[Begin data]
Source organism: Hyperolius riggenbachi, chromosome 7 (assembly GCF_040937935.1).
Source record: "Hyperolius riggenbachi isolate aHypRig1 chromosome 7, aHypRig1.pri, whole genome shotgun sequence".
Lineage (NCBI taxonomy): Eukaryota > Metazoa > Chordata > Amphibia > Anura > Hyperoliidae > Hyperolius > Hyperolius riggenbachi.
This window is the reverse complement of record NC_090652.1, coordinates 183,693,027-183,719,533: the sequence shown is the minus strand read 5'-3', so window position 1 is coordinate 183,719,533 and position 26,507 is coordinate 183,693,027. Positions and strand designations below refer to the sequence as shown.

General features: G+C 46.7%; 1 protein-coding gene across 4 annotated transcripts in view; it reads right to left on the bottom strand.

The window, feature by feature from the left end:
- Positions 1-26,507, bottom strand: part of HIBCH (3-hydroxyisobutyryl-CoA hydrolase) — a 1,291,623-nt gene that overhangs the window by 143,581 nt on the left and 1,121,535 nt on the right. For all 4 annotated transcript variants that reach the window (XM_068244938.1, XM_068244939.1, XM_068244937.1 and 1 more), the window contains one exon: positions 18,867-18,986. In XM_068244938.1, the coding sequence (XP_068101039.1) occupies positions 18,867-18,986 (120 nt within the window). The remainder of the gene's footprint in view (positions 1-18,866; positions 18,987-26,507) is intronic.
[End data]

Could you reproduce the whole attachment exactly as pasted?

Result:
Source organism: Hyperolius riggenbachi, chromosome 7 (assembly GCF_040937935.1).
Source record: "Hyperolius riggenbachi isolate aHypRig1 chromosome 7, aHypRig1.pri, whole genome shotgun sequence".
Lineage (NCBI taxonomy): Eukaryota > Metazoa > Chordata > Amphibia > Anura > Hyperoliidae > Hyperolius > Hyperolius riggenbachi.
This window is the reverse complement of record NC_090652.1, coordinates 183,693,027-183,719,533: the sequence shown is the minus strand read 5'-3', so window position 1 is coordinate 183,719,533 and position 26,507 is coordinate 183,693,027. Positions and strand designations below refer to the sequence as shown.

General features: G+C 46.7%; 1 protein-coding gene across 4 annotated transcripts in view; it reads right to left on the bottom strand.

The window, feature by feature from the left end:
- Positions 1-26,507, bottom strand: part of HIBCH (3-hydroxyisobutyryl-CoA hydrolase) — a 1,291,623-nt gene that overhangs the window by 143,581 nt on the left and 1,121,535 nt on the right. For all 4 annotated transcript variants that reach the window (XM_068244938.1, XM_068244939.1, XM_068244937.1 and 1 more), the window contains one exon: positions 18,867-18,986. In XM_068244938.1, the coding sequence (XP_068101039.1) occupies positions 18,867-18,986 (120 nt within the window). The remainder of the gene's footprint in view (positions 1-18,866; positions 18,987-26,507) is intronic.